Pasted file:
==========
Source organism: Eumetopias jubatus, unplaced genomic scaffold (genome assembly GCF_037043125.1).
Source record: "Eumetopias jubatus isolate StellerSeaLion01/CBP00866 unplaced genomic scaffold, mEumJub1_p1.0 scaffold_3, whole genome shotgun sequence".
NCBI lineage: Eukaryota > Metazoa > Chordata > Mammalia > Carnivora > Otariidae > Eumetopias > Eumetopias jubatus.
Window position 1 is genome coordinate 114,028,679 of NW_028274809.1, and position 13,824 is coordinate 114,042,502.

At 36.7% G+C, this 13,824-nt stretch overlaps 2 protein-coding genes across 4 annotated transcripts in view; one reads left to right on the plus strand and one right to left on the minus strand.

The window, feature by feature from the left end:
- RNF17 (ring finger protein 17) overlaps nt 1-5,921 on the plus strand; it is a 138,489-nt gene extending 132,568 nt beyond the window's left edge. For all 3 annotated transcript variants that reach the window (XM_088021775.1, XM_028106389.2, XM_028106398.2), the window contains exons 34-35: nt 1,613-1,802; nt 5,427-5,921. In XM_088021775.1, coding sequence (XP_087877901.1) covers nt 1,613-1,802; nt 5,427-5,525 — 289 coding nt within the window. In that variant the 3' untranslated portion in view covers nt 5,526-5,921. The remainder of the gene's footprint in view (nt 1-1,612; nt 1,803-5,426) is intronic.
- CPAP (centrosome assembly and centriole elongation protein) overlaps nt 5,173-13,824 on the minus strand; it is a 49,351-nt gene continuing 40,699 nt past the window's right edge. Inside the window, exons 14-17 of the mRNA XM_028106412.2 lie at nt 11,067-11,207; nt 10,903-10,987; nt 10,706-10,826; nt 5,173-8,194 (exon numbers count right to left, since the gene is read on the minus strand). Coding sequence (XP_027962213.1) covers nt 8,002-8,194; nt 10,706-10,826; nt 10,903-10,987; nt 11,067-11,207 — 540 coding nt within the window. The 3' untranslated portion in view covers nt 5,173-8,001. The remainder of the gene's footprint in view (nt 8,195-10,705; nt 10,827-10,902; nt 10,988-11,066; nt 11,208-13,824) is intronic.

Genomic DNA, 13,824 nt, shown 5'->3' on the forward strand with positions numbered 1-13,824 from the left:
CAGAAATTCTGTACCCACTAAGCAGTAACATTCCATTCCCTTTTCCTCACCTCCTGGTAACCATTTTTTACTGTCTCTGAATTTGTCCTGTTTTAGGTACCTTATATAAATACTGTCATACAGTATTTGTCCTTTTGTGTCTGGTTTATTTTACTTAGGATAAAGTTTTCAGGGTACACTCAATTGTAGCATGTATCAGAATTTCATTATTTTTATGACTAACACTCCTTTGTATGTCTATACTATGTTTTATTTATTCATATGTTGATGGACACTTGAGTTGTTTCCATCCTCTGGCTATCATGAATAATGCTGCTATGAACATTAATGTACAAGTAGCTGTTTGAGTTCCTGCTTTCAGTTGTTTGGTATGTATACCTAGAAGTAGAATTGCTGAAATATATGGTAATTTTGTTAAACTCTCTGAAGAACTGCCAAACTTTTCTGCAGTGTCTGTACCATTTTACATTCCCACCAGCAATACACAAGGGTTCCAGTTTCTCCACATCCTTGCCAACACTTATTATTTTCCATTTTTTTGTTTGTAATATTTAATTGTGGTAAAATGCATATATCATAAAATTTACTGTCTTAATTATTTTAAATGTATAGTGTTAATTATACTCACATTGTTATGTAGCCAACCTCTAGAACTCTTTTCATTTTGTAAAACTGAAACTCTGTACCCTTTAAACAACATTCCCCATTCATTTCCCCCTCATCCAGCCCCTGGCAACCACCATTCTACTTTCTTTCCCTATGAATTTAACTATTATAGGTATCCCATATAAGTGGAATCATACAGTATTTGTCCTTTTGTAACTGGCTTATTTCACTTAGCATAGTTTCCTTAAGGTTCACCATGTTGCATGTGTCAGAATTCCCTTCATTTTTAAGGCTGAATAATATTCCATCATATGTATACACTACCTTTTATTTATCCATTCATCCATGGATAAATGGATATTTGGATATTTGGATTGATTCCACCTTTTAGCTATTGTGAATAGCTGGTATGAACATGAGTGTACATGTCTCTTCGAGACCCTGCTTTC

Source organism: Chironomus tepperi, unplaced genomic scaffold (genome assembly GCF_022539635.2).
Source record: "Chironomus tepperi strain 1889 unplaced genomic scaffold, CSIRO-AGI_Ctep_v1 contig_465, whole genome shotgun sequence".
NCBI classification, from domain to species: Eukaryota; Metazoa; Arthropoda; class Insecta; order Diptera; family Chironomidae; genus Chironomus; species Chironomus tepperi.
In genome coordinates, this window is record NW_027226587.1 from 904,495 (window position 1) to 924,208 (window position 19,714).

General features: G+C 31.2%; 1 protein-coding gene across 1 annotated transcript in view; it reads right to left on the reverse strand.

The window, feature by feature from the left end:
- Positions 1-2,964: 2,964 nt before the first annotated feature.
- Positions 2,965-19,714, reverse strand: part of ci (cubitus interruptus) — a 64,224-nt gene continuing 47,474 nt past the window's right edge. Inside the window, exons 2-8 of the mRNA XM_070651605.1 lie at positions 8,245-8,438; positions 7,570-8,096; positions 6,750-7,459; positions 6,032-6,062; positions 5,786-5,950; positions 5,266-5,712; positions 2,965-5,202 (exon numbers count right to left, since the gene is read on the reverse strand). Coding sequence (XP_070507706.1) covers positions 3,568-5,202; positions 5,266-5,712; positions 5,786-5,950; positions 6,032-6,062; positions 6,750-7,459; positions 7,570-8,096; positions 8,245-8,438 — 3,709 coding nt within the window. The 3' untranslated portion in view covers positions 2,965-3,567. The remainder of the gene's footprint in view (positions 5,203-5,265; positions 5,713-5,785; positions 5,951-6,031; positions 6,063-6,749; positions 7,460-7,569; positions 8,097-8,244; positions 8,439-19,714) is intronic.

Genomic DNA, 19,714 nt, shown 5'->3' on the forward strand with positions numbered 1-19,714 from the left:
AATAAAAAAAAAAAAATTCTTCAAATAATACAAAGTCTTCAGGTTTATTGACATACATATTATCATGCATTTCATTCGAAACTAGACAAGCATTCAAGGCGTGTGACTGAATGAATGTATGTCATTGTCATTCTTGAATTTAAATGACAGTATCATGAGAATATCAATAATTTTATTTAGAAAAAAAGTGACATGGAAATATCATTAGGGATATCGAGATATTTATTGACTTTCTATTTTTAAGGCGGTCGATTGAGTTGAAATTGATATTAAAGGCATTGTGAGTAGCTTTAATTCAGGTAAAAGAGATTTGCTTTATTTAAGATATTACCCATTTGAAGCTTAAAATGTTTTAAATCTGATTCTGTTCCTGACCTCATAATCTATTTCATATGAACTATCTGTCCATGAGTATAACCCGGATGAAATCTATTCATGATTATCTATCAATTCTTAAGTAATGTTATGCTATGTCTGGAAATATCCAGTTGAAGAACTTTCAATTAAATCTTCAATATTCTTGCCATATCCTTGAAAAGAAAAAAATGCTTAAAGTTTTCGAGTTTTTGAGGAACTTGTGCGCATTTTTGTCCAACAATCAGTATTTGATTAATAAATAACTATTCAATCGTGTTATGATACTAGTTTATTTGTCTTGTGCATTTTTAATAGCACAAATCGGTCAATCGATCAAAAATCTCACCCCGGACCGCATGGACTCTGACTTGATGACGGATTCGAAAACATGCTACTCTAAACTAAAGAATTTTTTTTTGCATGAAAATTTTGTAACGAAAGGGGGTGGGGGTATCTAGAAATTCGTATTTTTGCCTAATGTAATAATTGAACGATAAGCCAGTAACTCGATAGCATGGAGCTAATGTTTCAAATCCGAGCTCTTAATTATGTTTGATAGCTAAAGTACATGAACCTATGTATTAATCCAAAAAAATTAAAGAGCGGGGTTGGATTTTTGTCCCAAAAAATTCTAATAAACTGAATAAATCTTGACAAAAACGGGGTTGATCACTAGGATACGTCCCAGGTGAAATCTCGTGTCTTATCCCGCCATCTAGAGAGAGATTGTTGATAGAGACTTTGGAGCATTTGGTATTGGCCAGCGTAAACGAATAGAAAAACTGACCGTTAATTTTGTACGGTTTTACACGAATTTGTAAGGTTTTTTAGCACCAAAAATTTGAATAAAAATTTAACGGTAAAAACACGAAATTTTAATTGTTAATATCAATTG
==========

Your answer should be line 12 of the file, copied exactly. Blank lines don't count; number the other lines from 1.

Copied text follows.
Source record: "Chironomus tepperi strain 1889 unplaced genomic scaffold, CSIRO-AGI_Ctep_v1 contig_465, whole genome shotgun sequence".